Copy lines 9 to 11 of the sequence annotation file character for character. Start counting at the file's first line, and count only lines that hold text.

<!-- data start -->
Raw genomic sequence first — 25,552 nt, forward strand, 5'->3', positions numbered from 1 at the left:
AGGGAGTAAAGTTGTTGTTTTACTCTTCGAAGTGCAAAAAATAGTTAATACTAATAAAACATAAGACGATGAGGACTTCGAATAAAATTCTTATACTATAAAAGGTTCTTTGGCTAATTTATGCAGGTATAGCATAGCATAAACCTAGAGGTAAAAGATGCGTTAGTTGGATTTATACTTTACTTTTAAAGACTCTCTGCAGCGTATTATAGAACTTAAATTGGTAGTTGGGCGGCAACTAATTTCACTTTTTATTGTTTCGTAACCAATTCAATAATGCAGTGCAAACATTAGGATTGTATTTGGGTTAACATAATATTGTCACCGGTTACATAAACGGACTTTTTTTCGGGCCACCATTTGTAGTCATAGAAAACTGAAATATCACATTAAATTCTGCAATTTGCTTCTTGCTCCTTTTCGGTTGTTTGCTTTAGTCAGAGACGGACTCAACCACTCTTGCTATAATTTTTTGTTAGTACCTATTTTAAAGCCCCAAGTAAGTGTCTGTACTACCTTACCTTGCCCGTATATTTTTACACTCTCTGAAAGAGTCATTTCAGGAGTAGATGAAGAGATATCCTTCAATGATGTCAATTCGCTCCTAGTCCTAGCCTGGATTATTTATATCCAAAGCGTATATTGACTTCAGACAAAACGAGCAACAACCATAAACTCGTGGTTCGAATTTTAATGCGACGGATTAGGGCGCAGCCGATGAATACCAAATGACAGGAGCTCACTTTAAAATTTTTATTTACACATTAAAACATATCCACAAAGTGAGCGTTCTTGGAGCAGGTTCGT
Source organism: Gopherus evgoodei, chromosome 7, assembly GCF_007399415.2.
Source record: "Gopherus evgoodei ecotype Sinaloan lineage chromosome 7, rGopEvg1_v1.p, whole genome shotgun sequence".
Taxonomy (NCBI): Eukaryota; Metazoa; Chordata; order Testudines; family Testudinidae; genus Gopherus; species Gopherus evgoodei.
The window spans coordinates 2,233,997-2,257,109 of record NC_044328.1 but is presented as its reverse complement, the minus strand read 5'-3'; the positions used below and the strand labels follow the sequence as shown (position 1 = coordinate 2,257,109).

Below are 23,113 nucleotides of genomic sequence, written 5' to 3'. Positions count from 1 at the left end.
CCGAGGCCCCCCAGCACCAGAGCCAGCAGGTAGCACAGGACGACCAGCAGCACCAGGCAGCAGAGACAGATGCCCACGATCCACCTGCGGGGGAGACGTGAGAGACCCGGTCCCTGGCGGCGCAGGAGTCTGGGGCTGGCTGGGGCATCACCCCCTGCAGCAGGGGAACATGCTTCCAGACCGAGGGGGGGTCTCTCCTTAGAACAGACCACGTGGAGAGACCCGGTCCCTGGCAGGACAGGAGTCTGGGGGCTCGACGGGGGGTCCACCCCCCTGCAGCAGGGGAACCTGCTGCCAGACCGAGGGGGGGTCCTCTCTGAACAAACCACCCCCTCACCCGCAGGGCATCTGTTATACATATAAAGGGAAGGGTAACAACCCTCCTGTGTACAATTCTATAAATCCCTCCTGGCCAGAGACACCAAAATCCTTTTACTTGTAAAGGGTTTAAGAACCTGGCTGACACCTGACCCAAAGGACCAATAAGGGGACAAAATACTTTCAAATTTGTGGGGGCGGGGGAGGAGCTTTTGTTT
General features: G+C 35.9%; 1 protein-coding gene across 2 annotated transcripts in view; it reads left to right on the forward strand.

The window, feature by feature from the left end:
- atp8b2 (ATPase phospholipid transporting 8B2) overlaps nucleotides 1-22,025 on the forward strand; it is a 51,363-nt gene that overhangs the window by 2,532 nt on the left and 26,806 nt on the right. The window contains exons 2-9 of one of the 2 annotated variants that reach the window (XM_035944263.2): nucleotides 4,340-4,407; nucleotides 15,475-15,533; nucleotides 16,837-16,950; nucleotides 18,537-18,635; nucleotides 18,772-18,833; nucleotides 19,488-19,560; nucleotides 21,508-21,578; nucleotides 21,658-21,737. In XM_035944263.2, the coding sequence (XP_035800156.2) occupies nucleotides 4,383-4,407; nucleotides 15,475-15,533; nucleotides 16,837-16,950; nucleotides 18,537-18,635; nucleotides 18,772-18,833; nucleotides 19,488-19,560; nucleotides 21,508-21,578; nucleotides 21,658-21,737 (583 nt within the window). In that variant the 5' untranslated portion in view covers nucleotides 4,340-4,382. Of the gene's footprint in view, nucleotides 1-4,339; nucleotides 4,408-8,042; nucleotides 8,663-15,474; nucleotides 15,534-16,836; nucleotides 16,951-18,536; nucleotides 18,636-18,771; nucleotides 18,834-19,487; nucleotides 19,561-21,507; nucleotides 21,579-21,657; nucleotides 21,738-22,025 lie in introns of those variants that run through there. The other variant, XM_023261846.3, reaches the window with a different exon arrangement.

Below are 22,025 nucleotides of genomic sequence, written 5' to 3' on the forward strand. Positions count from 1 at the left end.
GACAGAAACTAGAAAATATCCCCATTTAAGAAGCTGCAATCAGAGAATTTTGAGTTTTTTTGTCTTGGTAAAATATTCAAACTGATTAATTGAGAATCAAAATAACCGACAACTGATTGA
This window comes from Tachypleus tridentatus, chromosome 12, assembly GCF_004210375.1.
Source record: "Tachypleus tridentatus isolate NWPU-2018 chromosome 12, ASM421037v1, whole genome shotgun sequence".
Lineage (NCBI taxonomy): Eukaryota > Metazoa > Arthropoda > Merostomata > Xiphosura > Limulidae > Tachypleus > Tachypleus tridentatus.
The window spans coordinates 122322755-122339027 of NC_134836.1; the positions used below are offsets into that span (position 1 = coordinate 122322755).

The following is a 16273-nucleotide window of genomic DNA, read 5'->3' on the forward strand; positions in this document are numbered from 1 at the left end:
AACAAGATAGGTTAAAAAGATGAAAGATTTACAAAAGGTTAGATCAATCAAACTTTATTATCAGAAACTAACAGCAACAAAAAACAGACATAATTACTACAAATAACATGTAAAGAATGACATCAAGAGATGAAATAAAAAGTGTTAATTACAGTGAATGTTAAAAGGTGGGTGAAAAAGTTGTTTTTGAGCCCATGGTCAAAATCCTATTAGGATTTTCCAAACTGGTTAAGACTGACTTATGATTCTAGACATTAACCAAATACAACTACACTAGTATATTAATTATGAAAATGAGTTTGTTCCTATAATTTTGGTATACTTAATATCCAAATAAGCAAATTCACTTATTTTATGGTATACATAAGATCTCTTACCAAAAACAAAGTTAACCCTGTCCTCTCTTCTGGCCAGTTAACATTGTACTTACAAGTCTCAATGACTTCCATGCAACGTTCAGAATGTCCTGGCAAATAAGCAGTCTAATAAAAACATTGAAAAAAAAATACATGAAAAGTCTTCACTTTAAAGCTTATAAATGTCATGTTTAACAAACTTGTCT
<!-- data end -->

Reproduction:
General features: G+C 35.9%; 1 protein-coding gene across 2 annotated transcripts in view; it reads left to right on the forward strand.

The window, feature by feature from the left end:
- atp8b2 (ATPase phospholipid transporting 8B2) overlaps nucleotides 1-22,025 on the forward strand; it is a 51,363-nt gene that overhangs the window by 2,532 nt on the left and 26,806 nt on the right. The window contains exons 2-9 of one of the 2 annotated variants that reach the window (XM_035944263.2): nucleotides 4,340-4,407; nucleotides 15,475-15,533; nucleotides 16,837-16,950; nucleotides 18,537-18,635; nucleotides 18,772-18,833; nucleotides 19,488-19,560; nucleotides 21,508-21,578; nucleotides 21,658-21,737. In XM_035944263.2, the coding sequence (XP_035800156.2) occupies nucleotides 4,383-4,407; nucleotides 15,475-15,533; nucleotides 16,837-16,950; nucleotides 18,537-18,635; nucleotides 18,772-18,833; nucleotides 19,488-19,560; nucleotides 21,508-21,578; nucleotides 21,658-21,737 (583 nt within the window). In that variant the 5' untranslated portion in view covers nucleotides 4,340-4,382. Of the gene's footprint in view, nucleotides 1-4,339; nucleotides 4,408-8,042; nucleotides 8,663-15,474; nucleotides 15,534-16,836; nucleotides 16,951-18,536; nucleotides 18,636-18,771; nucleotides 18,834-19,487; nucleotides 19,561-21,507; nucleotides 21,579-21,657; nucleotides 21,738-22,025 lie in introns of those variants that run through there. The other variant, XM_023261846.3, reaches the window with a different exon arrangement.